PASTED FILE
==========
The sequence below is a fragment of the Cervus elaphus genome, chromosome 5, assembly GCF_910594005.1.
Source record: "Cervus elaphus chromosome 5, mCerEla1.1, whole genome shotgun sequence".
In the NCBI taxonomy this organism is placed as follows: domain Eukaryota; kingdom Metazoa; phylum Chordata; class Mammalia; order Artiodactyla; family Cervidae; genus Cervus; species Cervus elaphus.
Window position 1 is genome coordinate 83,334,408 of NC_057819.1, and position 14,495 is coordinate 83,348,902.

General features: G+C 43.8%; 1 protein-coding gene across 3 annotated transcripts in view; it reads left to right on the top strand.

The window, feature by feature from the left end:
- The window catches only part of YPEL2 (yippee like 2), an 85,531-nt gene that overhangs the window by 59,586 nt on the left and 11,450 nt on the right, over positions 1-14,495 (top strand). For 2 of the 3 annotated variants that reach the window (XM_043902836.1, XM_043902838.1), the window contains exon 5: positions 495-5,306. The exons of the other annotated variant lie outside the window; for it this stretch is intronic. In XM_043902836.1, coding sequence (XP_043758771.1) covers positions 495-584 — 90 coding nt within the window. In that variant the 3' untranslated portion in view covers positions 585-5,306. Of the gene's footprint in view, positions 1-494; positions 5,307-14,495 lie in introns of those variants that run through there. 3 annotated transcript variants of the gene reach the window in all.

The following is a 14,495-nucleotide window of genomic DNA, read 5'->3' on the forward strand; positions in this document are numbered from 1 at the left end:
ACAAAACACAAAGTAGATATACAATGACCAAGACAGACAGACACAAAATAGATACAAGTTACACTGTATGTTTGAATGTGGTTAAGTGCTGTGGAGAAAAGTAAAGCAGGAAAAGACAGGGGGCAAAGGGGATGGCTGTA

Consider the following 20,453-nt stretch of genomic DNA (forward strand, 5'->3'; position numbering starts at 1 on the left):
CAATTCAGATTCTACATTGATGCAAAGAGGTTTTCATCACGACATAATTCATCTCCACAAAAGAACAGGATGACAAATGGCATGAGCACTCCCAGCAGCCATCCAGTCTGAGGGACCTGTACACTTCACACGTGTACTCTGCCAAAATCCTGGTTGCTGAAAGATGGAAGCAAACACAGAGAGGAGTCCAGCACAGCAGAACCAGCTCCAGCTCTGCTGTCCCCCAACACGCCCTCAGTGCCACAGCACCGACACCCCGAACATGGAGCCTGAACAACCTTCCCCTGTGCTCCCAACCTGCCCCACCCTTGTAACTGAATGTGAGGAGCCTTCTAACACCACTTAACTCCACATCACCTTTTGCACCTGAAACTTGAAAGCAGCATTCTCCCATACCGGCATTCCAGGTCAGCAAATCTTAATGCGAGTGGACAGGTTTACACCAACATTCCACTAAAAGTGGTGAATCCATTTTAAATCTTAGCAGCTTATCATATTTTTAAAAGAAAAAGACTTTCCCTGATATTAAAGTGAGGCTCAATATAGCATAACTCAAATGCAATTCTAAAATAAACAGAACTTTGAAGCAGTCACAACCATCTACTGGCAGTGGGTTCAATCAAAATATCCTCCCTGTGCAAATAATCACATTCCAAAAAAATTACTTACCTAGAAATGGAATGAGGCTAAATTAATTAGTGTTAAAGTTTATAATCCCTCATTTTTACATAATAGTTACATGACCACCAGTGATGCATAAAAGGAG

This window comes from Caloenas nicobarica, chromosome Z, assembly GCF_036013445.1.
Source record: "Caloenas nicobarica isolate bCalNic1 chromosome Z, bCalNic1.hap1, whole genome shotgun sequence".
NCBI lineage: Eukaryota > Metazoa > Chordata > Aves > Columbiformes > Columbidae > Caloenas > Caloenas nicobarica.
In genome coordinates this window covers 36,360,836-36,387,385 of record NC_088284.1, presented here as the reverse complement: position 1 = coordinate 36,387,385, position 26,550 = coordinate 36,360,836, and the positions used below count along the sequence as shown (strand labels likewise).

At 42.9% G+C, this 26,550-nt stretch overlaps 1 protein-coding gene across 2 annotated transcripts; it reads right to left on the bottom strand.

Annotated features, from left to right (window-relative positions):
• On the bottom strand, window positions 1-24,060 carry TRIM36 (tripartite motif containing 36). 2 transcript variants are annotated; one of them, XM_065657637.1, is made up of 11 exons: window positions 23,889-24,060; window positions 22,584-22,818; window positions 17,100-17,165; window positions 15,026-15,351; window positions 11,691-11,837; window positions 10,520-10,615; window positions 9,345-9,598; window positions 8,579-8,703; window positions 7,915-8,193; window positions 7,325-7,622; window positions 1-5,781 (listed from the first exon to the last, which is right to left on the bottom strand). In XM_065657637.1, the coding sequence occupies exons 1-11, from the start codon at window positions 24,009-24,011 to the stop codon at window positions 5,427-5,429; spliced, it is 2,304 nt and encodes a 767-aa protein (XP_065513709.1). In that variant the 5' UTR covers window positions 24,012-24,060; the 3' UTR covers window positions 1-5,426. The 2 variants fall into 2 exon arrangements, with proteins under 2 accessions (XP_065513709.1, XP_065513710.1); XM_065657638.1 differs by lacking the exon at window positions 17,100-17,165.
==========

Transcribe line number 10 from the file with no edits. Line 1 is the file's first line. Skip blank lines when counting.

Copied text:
Consider the following 20,453-nt stretch of genomic DNA (forward strand, 5'->3'; position numbering starts at 1 on the left):